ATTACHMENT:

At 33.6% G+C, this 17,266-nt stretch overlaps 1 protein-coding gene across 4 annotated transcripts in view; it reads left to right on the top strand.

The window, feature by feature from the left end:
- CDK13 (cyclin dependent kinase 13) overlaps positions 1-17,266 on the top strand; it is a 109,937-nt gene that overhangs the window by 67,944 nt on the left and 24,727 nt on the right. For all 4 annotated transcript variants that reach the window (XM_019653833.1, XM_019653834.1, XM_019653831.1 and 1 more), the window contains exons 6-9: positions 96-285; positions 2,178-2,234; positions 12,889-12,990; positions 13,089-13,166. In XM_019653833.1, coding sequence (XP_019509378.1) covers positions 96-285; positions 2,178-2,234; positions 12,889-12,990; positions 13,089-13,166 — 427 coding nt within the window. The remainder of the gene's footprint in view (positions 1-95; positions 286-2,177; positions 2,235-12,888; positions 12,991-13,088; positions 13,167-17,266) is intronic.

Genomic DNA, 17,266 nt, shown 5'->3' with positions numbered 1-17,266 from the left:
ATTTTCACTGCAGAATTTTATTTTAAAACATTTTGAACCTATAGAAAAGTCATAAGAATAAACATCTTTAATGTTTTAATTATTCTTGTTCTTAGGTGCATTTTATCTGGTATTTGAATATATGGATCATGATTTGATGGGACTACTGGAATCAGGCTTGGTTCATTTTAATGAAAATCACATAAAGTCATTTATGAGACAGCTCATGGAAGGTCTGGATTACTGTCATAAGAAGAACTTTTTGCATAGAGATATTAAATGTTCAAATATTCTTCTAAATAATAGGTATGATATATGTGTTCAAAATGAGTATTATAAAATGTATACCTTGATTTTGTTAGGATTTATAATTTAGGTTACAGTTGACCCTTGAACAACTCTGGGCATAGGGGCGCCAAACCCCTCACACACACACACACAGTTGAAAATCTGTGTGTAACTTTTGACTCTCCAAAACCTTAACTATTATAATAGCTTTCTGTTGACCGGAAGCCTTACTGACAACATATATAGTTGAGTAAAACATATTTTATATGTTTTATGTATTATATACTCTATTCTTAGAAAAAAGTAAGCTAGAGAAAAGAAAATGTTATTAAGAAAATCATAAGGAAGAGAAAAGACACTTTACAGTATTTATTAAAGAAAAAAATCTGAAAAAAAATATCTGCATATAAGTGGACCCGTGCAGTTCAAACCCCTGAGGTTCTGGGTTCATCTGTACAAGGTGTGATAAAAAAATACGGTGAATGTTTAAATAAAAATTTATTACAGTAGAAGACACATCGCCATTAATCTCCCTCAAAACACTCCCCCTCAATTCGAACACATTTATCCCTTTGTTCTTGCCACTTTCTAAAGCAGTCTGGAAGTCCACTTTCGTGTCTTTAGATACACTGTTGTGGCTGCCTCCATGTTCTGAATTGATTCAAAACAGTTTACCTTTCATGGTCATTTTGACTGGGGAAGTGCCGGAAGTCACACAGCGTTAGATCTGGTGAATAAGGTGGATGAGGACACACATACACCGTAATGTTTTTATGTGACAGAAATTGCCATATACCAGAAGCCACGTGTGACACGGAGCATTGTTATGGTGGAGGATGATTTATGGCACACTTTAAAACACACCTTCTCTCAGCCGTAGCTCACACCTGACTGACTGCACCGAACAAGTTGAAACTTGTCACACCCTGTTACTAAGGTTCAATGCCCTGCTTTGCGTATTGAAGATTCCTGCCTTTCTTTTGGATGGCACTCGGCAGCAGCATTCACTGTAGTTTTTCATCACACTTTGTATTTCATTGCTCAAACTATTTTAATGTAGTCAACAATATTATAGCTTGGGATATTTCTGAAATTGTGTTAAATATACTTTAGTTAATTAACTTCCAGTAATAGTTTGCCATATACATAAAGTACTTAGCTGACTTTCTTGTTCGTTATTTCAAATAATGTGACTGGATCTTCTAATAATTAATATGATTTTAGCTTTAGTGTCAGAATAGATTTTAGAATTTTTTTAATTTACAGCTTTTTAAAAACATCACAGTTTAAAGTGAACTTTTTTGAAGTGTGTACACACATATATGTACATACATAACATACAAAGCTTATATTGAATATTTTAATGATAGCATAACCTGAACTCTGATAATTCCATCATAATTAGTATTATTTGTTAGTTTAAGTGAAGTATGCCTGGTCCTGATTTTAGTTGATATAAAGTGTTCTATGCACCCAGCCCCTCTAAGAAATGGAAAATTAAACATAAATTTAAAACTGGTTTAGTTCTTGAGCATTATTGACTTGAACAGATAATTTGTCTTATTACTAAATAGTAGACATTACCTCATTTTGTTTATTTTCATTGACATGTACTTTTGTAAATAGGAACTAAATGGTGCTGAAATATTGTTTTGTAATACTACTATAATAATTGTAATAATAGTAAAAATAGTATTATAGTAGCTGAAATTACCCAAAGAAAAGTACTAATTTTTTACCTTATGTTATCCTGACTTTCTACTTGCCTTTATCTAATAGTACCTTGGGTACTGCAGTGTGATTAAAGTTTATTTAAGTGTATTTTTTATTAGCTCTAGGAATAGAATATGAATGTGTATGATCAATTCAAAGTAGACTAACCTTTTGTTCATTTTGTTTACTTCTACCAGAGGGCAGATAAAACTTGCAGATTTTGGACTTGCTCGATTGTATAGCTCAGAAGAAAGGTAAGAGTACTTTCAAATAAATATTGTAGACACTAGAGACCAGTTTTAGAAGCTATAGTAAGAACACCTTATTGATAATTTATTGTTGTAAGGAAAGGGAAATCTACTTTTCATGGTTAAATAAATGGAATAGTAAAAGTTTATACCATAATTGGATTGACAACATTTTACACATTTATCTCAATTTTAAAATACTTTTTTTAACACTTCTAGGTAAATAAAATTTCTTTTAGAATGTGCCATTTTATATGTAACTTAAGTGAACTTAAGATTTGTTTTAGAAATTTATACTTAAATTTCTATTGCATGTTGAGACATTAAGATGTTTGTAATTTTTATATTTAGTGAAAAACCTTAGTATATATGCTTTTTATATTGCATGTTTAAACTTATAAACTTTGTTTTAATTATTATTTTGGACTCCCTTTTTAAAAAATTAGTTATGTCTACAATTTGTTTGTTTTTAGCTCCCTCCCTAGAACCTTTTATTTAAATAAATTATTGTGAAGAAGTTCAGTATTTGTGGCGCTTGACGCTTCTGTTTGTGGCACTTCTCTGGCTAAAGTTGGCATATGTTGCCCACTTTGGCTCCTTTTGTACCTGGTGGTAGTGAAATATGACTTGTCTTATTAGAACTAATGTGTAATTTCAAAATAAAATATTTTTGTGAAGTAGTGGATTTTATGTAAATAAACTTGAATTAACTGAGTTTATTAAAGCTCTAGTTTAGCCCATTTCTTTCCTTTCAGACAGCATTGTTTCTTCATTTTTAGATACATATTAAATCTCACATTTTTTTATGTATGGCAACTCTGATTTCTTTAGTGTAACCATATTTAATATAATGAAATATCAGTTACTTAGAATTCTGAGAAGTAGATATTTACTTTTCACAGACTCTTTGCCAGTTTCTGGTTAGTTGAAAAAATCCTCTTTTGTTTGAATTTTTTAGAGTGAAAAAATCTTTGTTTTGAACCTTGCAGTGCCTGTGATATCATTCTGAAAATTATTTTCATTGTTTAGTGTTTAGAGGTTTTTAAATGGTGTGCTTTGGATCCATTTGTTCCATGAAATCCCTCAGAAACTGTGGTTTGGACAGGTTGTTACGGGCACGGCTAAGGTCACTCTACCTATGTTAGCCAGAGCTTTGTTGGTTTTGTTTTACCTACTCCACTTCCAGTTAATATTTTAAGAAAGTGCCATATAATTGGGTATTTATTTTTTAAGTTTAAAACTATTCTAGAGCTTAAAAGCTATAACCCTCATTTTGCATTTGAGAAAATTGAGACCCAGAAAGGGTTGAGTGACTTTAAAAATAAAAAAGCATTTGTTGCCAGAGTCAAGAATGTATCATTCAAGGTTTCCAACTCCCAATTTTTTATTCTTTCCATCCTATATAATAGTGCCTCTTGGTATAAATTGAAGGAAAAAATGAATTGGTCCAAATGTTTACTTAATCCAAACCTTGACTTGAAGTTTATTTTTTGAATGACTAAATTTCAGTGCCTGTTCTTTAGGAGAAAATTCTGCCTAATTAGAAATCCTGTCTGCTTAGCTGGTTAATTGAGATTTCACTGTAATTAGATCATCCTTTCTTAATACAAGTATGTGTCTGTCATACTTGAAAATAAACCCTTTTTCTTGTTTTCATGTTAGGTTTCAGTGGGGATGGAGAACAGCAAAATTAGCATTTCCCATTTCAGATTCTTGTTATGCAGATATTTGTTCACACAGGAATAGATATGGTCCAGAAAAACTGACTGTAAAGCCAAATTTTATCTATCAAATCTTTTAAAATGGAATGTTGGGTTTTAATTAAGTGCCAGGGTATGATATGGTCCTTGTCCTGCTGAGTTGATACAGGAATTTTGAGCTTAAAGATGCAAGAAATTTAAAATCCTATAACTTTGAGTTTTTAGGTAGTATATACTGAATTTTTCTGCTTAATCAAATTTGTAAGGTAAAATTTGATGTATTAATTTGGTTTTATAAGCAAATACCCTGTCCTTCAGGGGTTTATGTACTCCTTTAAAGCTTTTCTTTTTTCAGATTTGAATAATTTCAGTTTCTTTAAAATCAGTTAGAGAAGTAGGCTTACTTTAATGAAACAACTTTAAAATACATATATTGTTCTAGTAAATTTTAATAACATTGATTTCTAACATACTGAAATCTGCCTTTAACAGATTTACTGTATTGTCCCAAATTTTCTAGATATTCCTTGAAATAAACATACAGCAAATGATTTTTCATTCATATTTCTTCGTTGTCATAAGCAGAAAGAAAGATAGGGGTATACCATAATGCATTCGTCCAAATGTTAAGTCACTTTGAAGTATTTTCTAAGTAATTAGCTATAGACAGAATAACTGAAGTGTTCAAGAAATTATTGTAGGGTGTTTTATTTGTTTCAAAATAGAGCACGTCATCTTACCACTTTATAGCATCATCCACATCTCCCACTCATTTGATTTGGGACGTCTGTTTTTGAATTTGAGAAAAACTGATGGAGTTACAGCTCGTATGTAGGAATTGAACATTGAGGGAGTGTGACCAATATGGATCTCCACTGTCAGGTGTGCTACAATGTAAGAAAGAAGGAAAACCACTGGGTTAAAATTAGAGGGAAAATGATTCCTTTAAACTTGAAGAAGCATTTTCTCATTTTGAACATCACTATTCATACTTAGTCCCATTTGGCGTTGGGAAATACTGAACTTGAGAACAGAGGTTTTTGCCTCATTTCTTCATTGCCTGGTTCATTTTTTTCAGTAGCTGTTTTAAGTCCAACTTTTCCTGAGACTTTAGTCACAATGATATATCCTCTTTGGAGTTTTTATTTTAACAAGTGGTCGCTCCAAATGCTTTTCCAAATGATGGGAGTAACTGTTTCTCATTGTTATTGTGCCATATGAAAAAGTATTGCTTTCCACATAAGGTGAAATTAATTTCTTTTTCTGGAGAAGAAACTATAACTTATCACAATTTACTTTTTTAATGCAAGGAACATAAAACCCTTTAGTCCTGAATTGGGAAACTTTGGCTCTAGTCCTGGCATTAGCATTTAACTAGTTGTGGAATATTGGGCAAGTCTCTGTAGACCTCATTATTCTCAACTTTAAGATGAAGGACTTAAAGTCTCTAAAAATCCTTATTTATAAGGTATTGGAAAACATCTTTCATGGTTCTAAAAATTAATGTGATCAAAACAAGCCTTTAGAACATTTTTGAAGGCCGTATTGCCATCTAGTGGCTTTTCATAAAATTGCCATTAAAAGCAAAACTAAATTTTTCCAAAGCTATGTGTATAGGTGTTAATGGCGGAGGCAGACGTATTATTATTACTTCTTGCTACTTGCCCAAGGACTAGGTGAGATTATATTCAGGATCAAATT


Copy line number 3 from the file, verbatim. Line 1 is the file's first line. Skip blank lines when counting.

- CDK13 (cyclin dependent kinase 13) overlaps positions 1-17,266 on the top strand; it is a 109,937-nt gene that overhangs the window by 67,944 nt on the left and 24,727 nt on the right. For all 4 annotated transcript variants that reach the window (XM_019653833.1, XM_019653834.1, XM_019653831.1 and 1 more), the window contains exons 6-9: positions 96-285; positions 2,178-2,234; positions 12,889-12,990; positions 13,089-13,166. In XM_019653833.1, coding sequence (XP_019509378.1) covers positions 96-285; positions 2,178-2,234; positions 12,889-12,990; positions 13,089-13,166 — 427 coding nt within the window. The remainder of the gene's footprint in view (positions 1-95; positions 286-2,177; positions 2,235-12,888; positions 12,991-13,088; positions 13,167-17,266) is intronic.